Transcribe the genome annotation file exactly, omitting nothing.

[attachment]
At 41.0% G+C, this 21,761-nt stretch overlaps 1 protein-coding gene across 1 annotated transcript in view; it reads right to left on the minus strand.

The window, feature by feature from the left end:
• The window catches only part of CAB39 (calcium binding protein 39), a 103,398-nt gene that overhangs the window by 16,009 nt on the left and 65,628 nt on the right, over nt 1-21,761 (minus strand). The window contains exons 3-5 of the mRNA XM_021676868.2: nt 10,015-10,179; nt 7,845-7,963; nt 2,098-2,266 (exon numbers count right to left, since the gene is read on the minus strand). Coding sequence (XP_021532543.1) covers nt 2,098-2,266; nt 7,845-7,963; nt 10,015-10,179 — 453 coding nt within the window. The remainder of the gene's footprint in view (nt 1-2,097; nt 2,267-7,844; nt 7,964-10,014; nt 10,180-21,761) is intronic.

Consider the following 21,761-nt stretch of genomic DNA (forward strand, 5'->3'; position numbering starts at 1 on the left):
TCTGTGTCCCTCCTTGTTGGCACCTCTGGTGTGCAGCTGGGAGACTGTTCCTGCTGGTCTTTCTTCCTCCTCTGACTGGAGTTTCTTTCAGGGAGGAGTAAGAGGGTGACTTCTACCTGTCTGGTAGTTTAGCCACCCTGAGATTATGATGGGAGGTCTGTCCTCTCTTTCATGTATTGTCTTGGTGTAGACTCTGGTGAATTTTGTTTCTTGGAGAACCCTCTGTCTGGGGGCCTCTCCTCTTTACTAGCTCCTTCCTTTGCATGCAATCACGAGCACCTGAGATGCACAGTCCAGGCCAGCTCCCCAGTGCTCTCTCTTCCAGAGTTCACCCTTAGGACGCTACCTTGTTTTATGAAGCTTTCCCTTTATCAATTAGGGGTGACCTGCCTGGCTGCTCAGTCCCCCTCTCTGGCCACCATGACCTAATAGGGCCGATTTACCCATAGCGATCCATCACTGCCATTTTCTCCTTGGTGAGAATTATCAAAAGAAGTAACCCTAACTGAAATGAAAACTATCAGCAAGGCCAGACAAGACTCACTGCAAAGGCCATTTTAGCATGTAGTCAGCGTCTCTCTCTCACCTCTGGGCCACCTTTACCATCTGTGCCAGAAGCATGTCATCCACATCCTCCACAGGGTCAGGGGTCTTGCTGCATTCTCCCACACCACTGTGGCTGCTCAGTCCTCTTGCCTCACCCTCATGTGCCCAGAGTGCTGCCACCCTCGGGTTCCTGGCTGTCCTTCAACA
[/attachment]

At 41.0% G+C, this 21,761-nt stretch overlaps 1 protein-coding gene across 1 annotated transcript in view; it reads right to left on the minus strand.

The window, feature by feature from the left end:
• The window catches only part of CAB39 (calcium binding protein 39), a 103,398-nt gene that overhangs the window by 16,009 nt on the left and 65,628 nt on the right, over nt 1-21,761 (minus strand). The window contains exons 3-5 of the mRNA XM_021676868.2: nt 10,015-10,179; nt 7,845-7,963; nt 2,098-2,266 (exon numbers count right to left, since the gene is read on the minus strand). Coding sequence (XP_021532543.1) covers nt 2,098-2,266; nt 7,845-7,963; nt 10,015-10,179 — 453 coding nt within the window. The remainder of the gene's footprint in view (nt 1-2,097; nt 2,267-7,844; nt 7,964-10,014; nt 10,180-21,761) is intronic.

Consider the following 21,761-nt stretch of genomic DNA (forward strand, 5'->3'; position numbering starts at 1 on the left):
TCTGTGTCCCTCCTTGTTGGCACCTCTGGTGTGCAGCTGGGAGACTGTTCCTGCTGGTCTTTCTTCCTCCTCTGACTGGAGTTTCTTTCAGGGAGGAGTAAGAGGGTGACTTCTACCTGTCTGGTAGTTTAGCCACCCTGAGATTATGATGGGAGGTCTGTCCTCTCTTTCATGTATTGTCTTGGTGTAGACTCTGGTGAATTTTGTTTCTTGGAGAACCCTCTGTCTGGGGGCCTCTCCTCTTTACTAGCTCCTTCCTTTGCATGCAATCACGAGCACCTGAGATGCACAGTCCAGGCCAGCTCCCCAGTGCTCTCTCTTCCAGAGTTCACCCTTAGGACGCTACCTTGTTTTATGAAGCTTTCCCTTTATCAATTAGGGGTGACCTGCCTGGCTGCTCAGTCCCCCTCTCTGGCCACCATGACCTAATAGGGCCGATTTACCCATAGCGATCCATCACTGCCATTTTCTCCTTGGTGAGAATTATCAAAAGAAGTAACCCTAACTGAAATGAAAACTATCAGCAAGGCCAGACAAGACTCACTGCAAAGGCCATTTTAGCATGTAGTCAGCGTCTCTCTCTCACCTCTGGGCCACCTTTACCATCTGTGCCAGAAGCATGTCATCCACATCCTCCACAGGGTCAGGGGTCTTGCTGCATTCTCCCACACCACTGTGGCTGCTCAGTCCTCTTGCCTCACCCTCATGTGCCCAGAGTGCTGCCACCCTCGGGTTCCTGGCTGTCCTTCAACA